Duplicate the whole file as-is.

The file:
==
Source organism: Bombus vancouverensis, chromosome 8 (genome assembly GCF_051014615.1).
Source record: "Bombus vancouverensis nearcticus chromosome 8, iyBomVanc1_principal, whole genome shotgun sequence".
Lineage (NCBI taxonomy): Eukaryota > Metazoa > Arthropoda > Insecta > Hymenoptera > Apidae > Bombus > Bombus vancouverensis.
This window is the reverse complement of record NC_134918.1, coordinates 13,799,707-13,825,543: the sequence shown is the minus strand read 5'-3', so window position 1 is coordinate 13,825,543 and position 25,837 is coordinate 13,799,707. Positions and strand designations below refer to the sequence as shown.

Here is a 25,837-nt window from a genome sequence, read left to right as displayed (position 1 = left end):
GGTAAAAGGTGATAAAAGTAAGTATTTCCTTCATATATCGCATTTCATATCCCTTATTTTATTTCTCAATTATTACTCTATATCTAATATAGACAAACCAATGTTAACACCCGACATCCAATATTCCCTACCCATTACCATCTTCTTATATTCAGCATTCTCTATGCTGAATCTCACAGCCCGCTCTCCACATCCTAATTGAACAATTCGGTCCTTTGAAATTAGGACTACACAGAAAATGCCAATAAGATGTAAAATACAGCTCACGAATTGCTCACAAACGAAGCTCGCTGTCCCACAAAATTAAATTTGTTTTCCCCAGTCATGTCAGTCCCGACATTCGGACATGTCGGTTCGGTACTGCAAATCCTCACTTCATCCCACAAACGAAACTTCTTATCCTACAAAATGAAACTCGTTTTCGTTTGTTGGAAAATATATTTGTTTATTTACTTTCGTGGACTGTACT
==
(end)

Source organism: Bombus vancouverensis, chromosome 8 (genome assembly GCF_051014615.1).
Source record: "Bombus vancouverensis nearcticus chromosome 8, iyBomVanc1_principal, whole genome shotgun sequence".
Lineage (NCBI taxonomy): Eukaryota > Metazoa > Arthropoda > Insecta > Hymenoptera > Apidae > Bombus > Bombus vancouverensis.
This window is the reverse complement of record NC_134918.1, coordinates 13,799,707-13,825,543: the sequence shown is the minus strand read 5'-3', so window position 1 is coordinate 13,825,543 and position 25,837 is coordinate 13,799,707. Positions and strand designations below refer to the sequence as shown.

Here is a 25,837-nt window from a genome sequence, read left to right as displayed (position 1 = left end):
GGTAAAAGGTGATAAAAGTAAGTATTTCCTTCATATATCGCATTTCATATCCCTTATTTTATTTCTCAATTATTACTCTATATCTAATATAGACAAACCAATGTTAACACCCGACATCCAATATTCCCTACCCATTACCATCTTCTTATATTCAGCATTCTCTATGCTGAATCTCACAGCCCGCTCTCCACATCCTAATTGAACAATTCGGTCCTTTGAAATTAGGACTACACAGAAAATGCCAATAAGATGTAAAATACAGCTCACGAATTGCTCACAAACGAAGCTCGCTGTCCCACAAAATTAAATTTGTTTTCCCCAGTCATGTCAGTCCCGACATTCGGACATGTCGGTTCGGTACTGCAAATCCTCACTTCATCCCACAAACGAAACTTCTTATCCTACAAAATGAAACTCGTTTTCGTTTGTTGGAAAATATATTTGTTTATTTACTTTCGTGGACTGTACT